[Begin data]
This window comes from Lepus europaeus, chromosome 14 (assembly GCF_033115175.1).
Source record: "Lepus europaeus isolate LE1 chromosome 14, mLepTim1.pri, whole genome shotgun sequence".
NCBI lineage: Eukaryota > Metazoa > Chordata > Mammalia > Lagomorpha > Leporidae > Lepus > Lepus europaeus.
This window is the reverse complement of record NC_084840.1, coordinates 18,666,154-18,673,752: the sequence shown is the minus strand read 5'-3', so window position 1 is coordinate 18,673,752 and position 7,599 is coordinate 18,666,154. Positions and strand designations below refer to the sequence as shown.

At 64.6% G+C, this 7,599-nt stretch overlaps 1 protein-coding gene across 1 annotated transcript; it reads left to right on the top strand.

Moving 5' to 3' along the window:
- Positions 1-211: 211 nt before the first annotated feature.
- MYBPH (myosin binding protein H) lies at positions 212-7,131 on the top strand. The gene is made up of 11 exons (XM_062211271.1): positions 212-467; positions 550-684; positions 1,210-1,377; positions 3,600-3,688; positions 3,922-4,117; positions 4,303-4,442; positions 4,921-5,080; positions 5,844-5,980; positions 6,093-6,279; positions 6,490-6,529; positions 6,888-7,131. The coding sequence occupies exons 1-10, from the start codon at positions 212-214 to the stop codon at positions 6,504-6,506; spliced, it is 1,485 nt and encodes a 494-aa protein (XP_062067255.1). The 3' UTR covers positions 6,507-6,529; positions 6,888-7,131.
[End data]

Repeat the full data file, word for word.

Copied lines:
This window comes from Lepus europaeus, chromosome 14 (assembly GCF_033115175.1).
Source record: "Lepus europaeus isolate LE1 chromosome 14, mLepTim1.pri, whole genome shotgun sequence".
NCBI lineage: Eukaryota > Metazoa > Chordata > Mammalia > Lagomorpha > Leporidae > Lepus > Lepus europaeus.
This window is the reverse complement of record NC_084840.1, coordinates 18,666,154-18,673,752: the sequence shown is the minus strand read 5'-3', so window position 1 is coordinate 18,673,752 and position 7,599 is coordinate 18,666,154. Positions and strand designations below refer to the sequence as shown.

At 64.6% G+C, this 7,599-nt stretch overlaps 1 protein-coding gene across 1 annotated transcript; it reads left to right on the top strand.

Moving 5' to 3' along the window:
- Positions 1-211: 211 nt before the first annotated feature.
- MYBPH (myosin binding protein H) lies at positions 212-7,131 on the top strand. The gene is made up of 11 exons (XM_062211271.1): positions 212-467; positions 550-684; positions 1,210-1,377; positions 3,600-3,688; positions 3,922-4,117; positions 4,303-4,442; positions 4,921-5,080; positions 5,844-5,980; positions 6,093-6,279; positions 6,490-6,529; positions 6,888-7,131. The coding sequence occupies exons 1-10, from the start codon at positions 212-214 to the stop codon at positions 6,504-6,506; spliced, it is 1,485 nt and encodes a 494-aa protein (XP_062067255.1). The 3' UTR covers positions 6,507-6,529; positions 6,888-7,131.